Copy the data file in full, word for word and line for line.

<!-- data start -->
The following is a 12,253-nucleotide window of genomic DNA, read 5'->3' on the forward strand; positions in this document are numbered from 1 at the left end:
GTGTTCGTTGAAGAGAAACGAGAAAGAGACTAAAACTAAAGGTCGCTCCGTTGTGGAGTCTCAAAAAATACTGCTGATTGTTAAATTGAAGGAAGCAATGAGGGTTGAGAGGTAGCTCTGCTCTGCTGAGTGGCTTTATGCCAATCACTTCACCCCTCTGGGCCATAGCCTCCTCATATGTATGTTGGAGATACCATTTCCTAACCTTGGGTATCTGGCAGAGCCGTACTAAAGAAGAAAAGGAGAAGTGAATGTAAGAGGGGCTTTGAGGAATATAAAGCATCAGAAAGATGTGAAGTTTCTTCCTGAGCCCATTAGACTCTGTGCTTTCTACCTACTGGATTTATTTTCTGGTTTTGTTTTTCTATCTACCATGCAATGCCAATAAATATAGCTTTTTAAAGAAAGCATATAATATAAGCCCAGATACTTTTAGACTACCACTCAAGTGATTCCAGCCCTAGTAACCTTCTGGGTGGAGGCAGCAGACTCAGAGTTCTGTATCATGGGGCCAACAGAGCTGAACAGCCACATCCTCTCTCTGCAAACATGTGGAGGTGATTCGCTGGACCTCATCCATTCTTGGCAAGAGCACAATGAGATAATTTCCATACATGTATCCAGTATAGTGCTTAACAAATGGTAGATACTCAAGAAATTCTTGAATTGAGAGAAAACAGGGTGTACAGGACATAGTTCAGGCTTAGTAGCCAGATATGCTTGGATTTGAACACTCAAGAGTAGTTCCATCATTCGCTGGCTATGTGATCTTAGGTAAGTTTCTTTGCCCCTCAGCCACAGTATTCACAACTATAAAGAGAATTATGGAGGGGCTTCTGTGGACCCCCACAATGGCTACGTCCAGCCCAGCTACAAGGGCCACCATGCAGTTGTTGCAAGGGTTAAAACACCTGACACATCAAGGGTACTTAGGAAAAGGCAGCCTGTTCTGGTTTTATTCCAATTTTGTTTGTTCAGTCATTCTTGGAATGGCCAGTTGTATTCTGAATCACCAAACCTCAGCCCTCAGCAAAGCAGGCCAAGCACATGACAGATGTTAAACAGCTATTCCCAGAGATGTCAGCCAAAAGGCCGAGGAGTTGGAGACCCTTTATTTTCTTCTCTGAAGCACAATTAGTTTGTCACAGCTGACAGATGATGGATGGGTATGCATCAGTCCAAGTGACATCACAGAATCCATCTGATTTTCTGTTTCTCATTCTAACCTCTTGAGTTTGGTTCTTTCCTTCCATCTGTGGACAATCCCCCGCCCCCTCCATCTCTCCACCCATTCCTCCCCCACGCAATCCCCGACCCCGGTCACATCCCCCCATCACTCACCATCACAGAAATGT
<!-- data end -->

The following is a 12,253-nucleotide window of genomic DNA, read 5'->3' on the forward strand; positions in this document are numbered from 1 at the left end:
GTGTTCGTTGAAGAGAAACGAGAAAGAGACTAAAACTAAAGGTCGCTCCGTTGTGGAGTCTCAAAAAATACTGCTGATTGTTAAATTGAAGGAAGCAATGAGGGTTGAGAGGTAGCTCTGCTCTGCTGAGTGGCTTTATGCCAATCACTTCACCCCTCTGGGCCATAGCCTCCTCATATGTATGTTGGAGATACCATTTCCTAACCTTGGGTATCTGGCAGAGCCGTACTAAAGAAGAAAAGGAGAAGTGAATGTAAGAGGGGCTTTGAGGAATATAAAGCATCAGAAAGATGTGAAGTTTCTTCCTGAGCCCATTAGACTCTGTGCTTTCTACCTACTGGATTTATTTTCTGGTTTTGTTTTTCTATCTACCATGCAATGCCAATAAATATAGCTTTTTAAAGAAAGCATATAATATAAGCCCAGATACTTTTAGACTACCACTCAAGTGATTCCAGCCCTAGTAACCTTCTGGGTGGAGGCAGCAGACTCAGAGTTCTGTATCATGGGGCCAACAGAGCTGAACAGCCACATCCTCTCTCTGCAAACATGTGGAGGTGATTCGCTGGACCTCATCCATTCTTGGCAAGAGCACAATGAGATAATTTCCATACATGTATCCAGTATAGTGCTTAACAAATGGTAGATACTCAAGAAATTCTTGAATTGAGAGAAAACAGGGTGTACAGGACATAGTTCAGGCTTAGTAGCCAGATATGCTTGGATTTGAACACTCAAGAGTAGTTCCATCATTCGCTGGCTATGTGATCTTAGGTAAGTTTCTTTGCCCCTCAGCCACAGTATTCACAACTATAAAGAGAATTATGGAGGGGCTTCTGTGGACCCCCACAATGGCTACGTCCAGCCCAGCTACAAGGGCCACCATGCAGTTGTTGCAAGGGTTAAAACACCTGACACATCAAGGGTACTTAGGAAAAGGCAGCCTGTTCTGGTTTTATTCCAATTTTGTTTGTTCAGTCATTCTTGGAATGGCCAGTTGTATTCTGAATCACCAAACCTCAGCCCTCAGCAAAGCAGGCCAAGCACATGACAGATGTTAAACAGCTATTCCCAGAGATGTCAGCCAAAAGGCCGAGGAGTTGGAGACCCTTTATTTTCTTCTCTGAAGCACAATTAGTTTGTCACAGCTGACAGATGATGGATGGGTATGCATCAGTCCAAGTGACATCACAGAATCCATCTGATTTTCTGTTTCTCATTCTAACCTCTTGAGTTTGGTTCTTTCCTTCCATCTGTGGACAATCCCCCGCCCCCTCCATCTCTCCACCCATTCCTCCCCCACGCAATCCCCGACCCCGGTCACATCCCCCCATCACTCACCATCACAGAAATGT